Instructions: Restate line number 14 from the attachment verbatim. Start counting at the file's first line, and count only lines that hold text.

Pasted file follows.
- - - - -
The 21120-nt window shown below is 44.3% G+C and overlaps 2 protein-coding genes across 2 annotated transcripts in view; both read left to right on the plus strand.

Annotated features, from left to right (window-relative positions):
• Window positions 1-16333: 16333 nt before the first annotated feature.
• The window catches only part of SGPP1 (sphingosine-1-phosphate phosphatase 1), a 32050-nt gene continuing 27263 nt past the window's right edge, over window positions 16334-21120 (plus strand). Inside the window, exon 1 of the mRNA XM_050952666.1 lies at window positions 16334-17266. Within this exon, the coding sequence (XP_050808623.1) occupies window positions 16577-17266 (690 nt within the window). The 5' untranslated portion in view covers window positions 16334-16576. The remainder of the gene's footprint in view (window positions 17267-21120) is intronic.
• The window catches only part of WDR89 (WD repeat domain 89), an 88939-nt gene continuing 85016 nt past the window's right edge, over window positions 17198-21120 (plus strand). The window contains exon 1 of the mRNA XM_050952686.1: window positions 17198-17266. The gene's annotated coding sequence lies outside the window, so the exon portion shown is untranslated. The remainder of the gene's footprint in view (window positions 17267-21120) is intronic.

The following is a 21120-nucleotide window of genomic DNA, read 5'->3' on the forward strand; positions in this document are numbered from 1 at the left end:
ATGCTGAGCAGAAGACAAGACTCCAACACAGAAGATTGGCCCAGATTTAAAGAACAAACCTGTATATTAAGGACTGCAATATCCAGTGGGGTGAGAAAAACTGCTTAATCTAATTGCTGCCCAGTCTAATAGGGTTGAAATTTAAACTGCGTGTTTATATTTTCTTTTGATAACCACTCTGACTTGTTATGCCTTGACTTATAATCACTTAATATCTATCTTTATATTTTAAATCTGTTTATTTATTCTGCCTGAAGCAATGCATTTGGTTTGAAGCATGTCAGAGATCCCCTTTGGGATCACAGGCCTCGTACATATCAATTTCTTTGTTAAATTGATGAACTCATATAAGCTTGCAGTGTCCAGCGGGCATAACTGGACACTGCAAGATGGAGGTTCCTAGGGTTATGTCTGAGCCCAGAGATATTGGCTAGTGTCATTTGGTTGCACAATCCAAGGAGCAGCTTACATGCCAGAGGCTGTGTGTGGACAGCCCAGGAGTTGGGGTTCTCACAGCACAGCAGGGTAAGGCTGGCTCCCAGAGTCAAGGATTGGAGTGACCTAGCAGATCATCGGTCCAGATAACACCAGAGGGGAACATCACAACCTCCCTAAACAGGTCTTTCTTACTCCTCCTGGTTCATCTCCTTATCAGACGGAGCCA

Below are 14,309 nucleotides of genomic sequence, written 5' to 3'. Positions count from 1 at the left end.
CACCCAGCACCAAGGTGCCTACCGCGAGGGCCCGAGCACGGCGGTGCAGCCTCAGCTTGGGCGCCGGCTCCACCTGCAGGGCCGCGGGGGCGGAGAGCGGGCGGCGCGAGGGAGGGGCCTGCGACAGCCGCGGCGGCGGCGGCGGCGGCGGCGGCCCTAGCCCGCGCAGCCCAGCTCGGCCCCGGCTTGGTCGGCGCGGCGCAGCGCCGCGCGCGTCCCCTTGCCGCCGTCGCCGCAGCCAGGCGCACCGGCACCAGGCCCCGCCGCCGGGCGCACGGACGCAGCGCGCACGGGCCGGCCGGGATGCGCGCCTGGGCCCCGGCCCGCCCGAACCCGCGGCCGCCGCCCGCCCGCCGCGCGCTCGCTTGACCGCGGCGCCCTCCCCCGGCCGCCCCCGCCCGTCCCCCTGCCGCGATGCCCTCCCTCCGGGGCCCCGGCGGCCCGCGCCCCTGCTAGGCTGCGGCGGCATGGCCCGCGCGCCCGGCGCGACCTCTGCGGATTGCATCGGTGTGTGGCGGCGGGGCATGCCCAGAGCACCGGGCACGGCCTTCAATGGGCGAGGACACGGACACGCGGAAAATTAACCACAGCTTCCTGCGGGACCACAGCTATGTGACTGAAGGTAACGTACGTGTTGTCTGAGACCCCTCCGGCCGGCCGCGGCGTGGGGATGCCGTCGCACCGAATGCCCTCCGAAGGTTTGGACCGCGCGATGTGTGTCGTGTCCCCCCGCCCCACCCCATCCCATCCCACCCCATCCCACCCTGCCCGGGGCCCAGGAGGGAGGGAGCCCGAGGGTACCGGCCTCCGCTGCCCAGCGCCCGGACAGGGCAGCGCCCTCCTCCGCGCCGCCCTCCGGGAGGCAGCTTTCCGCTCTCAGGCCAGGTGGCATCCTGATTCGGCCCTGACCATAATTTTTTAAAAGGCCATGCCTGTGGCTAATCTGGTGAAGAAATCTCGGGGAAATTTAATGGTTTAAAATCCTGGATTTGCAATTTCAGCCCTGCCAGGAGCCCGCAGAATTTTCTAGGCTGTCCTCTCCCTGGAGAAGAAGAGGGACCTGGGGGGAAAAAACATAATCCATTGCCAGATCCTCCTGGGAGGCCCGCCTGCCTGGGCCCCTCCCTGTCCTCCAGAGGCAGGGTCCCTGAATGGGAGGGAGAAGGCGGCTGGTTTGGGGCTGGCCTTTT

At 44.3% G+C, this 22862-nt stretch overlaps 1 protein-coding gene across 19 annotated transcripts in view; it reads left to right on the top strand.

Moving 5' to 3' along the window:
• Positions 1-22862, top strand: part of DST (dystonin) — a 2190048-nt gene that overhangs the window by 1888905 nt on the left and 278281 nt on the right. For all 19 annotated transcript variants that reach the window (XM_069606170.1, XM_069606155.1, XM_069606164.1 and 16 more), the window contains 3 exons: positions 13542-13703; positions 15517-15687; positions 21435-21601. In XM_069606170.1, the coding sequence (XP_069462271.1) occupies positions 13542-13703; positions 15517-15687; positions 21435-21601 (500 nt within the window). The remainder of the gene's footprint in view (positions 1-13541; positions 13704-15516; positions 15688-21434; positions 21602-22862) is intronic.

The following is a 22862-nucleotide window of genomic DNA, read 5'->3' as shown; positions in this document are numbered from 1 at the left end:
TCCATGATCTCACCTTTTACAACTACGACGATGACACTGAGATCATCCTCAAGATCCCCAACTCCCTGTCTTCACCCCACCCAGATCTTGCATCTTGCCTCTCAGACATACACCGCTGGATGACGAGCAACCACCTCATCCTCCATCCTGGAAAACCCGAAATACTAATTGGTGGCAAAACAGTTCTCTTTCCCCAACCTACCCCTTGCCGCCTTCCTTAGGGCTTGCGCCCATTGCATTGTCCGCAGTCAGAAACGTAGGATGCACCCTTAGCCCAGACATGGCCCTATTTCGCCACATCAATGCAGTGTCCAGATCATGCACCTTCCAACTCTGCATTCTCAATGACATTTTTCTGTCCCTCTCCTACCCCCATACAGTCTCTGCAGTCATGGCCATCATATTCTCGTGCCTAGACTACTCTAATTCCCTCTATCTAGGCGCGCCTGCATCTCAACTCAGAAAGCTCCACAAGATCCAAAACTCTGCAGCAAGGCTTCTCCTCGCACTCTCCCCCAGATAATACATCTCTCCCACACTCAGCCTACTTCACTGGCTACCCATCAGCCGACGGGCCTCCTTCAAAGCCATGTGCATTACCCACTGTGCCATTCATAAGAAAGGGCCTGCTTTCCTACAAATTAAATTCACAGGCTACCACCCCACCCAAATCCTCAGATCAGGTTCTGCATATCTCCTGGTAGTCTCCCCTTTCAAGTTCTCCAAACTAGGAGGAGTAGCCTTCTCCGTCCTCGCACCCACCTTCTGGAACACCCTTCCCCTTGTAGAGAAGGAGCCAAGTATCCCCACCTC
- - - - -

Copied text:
TCCATGATCTCACCTTTTACAACTACGACGATGACACTGAGATCATCCTCAAGATCCCCAACTCCCTGTCTTCACCCCACCCAGATCTTGCATCTTGCCTCTCAGACATACACCGCTGGATGACGAGCAACCACCTCATCCTCCATCCTGGAAAACCCGAAATACTAATTGGTGGCAAAACAGTTCTCTTTCCCCAACCTACCCCTTGCCGCCTTCCTTAGGGCTTGCGCCCATTGCATTGTCCGCAGTCAGAAACGTAGGATGCACCCTTAGCCCAGACATGGCCCTATTTCGCCACATCAATGCAGTGTCCAGATCATGCACCTTCCAACTCTGCATTCTCAATGACATTTTTCTGTCCCTCTCCTACCCCCATACAGTCTCTGCAGTCATGGCCATCATATTCTCGTGCCTAGACTACTCTAATTCCCTCTATCTAGGCGCGCCTGCATCTCAACTCAGAAAGCTCCACAAGATCCAAAACTCTGCAGCAAGGCTTCTCCTCGCACTCTCCCCCAGATAATACATCTCTCCCACACTCAGCCTACTTCACTGGCTACCCATCAGCCGACGGGCCTCCTTCAAAGCCATGTGCATTACCCACTGTGCCATTCATAAGAAAGGGCCTGCTTTCCTACAAATTAAATTCACAGGCTACCACCCCACCCAAATCCTCAGATCAGGTTCTGCATATCTCCTGGTAGTCTCCCCTTTCAAGTTCTCCAAACTAGGAGGAGTAGCCTTCTCCGTCCTCGCACCCACCTTCTGGAACACCCTTCCCCTTGTAGAGAAGGAGCCAAGTATCCCCACCTC